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Deletion of a mycobacterial gene encoding a reductase leads to an altered cell wall containing β-oxo-mycolic acid analogues, and the accumulation of longchain ketones related to mycolic acids.

By Apoorva Bhatt, Alistair K. Brown, Albel Singh, David E Minnikin and Gurdyal S Besra


Mycolic acids are essential components of the mycobacterial cell wall. In this study we show that a gene encoding a reductase involved in the final step of mycolic acid biosynthesis can be deleted in Mycobacterium smegmatis without affecting cell viability. Deletion of MSMEG4722 (ortholog of Mycobacterium tuberculosis Rv2509) altered culture characteristics and antibiotic sensitivity. The ΔMSMEG4722 strain synthesized α-alkyl, β-oxo intermediates of mycolic acids which were found esterified to cell wall-arabinogalactan. While the precursors could not be isolated directly due to their inherent instability during base-treatment, their presence was established by prior reduction of the β-oxo group by sodium borohydride. Interestingly, the mutant also accumulated unsaturated ketones, similar to tuberculenone from M. tuberculosis, which were shunt products derived from spontaneous decarboxylation of α-alkyl, β-oxo fatty acid precursors of mycolic acids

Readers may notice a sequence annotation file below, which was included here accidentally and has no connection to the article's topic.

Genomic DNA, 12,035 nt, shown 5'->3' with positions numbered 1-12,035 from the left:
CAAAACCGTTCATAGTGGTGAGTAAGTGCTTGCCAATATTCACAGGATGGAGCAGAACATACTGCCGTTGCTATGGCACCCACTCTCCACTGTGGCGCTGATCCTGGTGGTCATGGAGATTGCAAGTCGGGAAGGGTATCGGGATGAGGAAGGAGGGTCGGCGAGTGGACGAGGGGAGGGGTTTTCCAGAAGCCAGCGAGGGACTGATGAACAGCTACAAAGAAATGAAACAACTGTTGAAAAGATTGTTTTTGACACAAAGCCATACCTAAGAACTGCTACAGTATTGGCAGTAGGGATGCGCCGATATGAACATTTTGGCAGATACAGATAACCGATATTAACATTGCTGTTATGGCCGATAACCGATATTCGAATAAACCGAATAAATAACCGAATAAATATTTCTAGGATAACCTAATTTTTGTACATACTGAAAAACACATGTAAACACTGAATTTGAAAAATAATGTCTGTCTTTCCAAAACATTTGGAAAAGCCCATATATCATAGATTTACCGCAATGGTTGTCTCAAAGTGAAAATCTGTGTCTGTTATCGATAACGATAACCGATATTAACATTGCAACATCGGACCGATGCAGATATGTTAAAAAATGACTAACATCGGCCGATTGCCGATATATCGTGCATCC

Topics: QP Physiology
Publisher: Elsevier
Year: 2008
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